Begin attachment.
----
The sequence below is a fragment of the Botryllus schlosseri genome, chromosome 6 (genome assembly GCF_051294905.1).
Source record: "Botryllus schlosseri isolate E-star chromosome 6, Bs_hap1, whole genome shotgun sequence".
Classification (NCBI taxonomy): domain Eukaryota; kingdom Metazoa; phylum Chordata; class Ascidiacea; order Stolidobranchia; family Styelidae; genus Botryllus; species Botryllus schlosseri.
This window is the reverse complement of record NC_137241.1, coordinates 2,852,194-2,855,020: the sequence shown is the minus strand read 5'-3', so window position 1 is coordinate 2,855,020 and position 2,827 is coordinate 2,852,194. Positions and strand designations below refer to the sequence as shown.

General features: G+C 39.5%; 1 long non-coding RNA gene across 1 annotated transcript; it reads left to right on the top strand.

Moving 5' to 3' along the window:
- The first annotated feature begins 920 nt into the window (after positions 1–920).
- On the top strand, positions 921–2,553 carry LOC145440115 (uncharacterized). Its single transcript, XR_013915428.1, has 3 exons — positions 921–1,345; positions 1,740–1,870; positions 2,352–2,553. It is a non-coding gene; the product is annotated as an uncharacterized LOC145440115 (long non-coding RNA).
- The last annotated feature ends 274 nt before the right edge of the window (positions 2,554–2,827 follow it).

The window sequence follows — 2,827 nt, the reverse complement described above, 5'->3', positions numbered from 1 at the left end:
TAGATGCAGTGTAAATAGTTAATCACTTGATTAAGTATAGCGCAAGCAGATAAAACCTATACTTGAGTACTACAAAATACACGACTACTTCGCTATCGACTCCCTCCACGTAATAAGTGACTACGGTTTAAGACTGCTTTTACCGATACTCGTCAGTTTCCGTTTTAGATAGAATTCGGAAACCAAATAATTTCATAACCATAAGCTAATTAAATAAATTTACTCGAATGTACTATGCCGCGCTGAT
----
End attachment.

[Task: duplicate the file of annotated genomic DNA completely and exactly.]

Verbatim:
The sequence below is a fragment of the Botryllus schlosseri genome, chromosome 6 (genome assembly GCF_051294905.1).
Source record: "Botryllus schlosseri isolate E-star chromosome 6, Bs_hap1, whole genome shotgun sequence".
Classification (NCBI taxonomy): domain Eukaryota; kingdom Metazoa; phylum Chordata; class Ascidiacea; order Stolidobranchia; family Styelidae; genus Botryllus; species Botryllus schlosseri.
This window is the reverse complement of record NC_137241.1, coordinates 2,852,194-2,855,020: the sequence shown is the minus strand read 5'-3', so window position 1 is coordinate 2,855,020 and position 2,827 is coordinate 2,852,194. Positions and strand designations below refer to the sequence as shown.

General features: G+C 39.5%; 1 long non-coding RNA gene across 1 annotated transcript; it reads left to right on the top strand.

Moving 5' to 3' along the window:
- The first annotated feature begins 920 nt into the window (after positions 1–920).
- On the top strand, positions 921–2,553 carry LOC145440115 (uncharacterized). Its single transcript, XR_013915428.1, has 3 exons — positions 921–1,345; positions 1,740–1,870; positions 2,352–2,553. It is a non-coding gene; the product is annotated as an uncharacterized LOC145440115 (long non-coding RNA).
- The last annotated feature ends 274 nt before the right edge of the window (positions 2,554–2,827 follow it).

The window sequence follows — 2,827 nt, the reverse complement described above, 5'->3', positions numbered from 1 at the left end:
TAGATGCAGTGTAAATAGTTAATCACTTGATTAAGTATAGCGCAAGCAGATAAAACCTATACTTGAGTACTACAAAATACACGACTACTTCGCTATCGACTCCCTCCACGTAATAAGTGACTACGGTTTAAGACTGCTTTTACCGATACTCGTCAGTTTCCGTTTTAGATAGAATTCGGAAACCAAATAATTTCATAACCATAAGCTAATTAAATAAATTTACTCGAATGTACTATGCCGCGCTGAT